In 2016, the U.S. Supreme Court handed down its decision in Universal Health Services, Inc. v. U.S. ex rel. Escobar confirming the viability of the implied false certification theory in False Claims Act (FCA) cases and mandating that claims brought pursuant to that theory satisfy “demanding” materiality and scienter requirements.  As discussed in a prior post, since Escobar, the U.S. Courts of Appeals have wrestled with analyzing and applying the materiality and scienter requirements discussed in the Supreme Court’s opinion, resulting in a number of recent petitions for writ of certiorari filed with the Supreme Court seeking clarification of the Escobar mandates.

In one of its first actions of 2019, the Supreme Court recently denied petitions in two closely-watched FCA cases, U.S. ex rel. Harman v. Trinity Industries, Inc., and Gilead Sciences Inc. v. U.S. ex rel. Campie.

$660 Million Reversal Stands in Harman

The plaintiff-relator in Harman sought review from the Supreme Court after the U.S. Court of Appeals for the Fifth Circuit reversed a $660 million jury verdict, holding that the relator failed to prove that the defendant’s alleged misrepresentations were material to government’s payment decisions.  The relator in Harman claimed that the defendant produced and sold defective highway guardrails to various states, causing them to submit fraudulent claims for reimbursement to the federal government.  However, evidence was presented that the Federal Highway Administration was aware of the alleged defects but continued to pay for the guardrails despite their non-compliance.  Relying on Escobar, the Fifth Circuit held that relator failed to overcome such “strong evidence” that the requirements at issue were not material.   The Supreme Court’s recent denial of the relator’s petition leaves intact the Fifth Circuit’s judgment and precedential opinion, providing a potential defense to FCA defendants in cases where the government was aware of certain conduct but continued to pay claims.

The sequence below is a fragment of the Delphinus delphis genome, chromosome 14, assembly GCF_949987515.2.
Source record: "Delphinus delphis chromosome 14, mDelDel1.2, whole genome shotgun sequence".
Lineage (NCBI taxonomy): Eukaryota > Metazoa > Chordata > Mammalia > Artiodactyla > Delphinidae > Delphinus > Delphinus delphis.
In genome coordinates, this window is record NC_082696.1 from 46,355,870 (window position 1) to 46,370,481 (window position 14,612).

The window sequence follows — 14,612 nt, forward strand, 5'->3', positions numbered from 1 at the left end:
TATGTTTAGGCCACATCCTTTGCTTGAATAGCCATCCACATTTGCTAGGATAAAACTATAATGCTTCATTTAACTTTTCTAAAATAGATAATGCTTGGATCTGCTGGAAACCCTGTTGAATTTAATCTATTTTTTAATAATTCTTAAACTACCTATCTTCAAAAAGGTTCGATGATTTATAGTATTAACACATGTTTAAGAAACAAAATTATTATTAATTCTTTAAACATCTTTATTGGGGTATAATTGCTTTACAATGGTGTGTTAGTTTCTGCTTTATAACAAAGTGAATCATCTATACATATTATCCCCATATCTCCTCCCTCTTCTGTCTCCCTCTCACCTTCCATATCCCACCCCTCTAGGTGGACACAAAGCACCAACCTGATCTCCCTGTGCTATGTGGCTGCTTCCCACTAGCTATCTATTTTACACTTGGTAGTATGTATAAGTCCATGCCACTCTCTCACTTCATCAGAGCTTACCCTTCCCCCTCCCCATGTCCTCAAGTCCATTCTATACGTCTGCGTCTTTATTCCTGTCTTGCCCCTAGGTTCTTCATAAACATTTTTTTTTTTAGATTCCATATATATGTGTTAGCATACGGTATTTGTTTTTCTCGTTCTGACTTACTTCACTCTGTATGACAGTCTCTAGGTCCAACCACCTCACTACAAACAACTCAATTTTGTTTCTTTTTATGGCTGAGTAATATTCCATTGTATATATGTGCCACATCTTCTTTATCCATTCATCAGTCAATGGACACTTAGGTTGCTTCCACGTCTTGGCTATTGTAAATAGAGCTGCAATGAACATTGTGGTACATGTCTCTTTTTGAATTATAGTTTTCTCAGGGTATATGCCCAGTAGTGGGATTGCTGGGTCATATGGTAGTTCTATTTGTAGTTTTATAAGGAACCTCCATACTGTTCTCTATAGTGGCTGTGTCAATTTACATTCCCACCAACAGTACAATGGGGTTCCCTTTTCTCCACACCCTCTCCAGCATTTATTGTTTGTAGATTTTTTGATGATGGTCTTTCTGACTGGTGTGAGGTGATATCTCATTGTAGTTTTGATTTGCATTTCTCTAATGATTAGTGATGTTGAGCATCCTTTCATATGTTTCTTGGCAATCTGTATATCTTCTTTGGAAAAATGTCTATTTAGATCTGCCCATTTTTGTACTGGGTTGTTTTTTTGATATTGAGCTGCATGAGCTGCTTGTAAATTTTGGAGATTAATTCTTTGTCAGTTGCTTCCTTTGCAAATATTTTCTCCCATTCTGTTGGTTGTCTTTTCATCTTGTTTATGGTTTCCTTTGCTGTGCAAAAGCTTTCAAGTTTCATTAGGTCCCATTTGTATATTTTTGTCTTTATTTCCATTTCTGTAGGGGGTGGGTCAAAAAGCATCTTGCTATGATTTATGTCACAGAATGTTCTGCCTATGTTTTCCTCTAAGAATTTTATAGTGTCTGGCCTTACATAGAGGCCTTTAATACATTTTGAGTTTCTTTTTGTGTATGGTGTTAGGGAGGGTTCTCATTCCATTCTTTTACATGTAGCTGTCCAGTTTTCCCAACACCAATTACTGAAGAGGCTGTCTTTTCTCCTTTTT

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This summer, the Northern District of California issued an opinion in an intervened case that expanded the theory of express false certification to a startling degree. Ruling on a motion to dismiss, the court in U.S. ex rel. Dresser v. Qualum Corp. (No. 5:2012-cv-01745, N.D. Cal.) held that the defendants, owners and operators of a sleep clinic and a DME company, could be subject to express false certification liability for submitting CMS-1500 claim forms in which they certified their compliance “with all applicable Medicare and/or Medicaid laws, regulations, and program instructions for payment.” According to the court, this general legal certification was sufficient to support an express false certification claim because “by submitting the CMS-1500, Defendants falsely certified that they had complied with Medicare regulations, even though they were not complying with the personnel qualification requirement, and they made this certification knowingly.”
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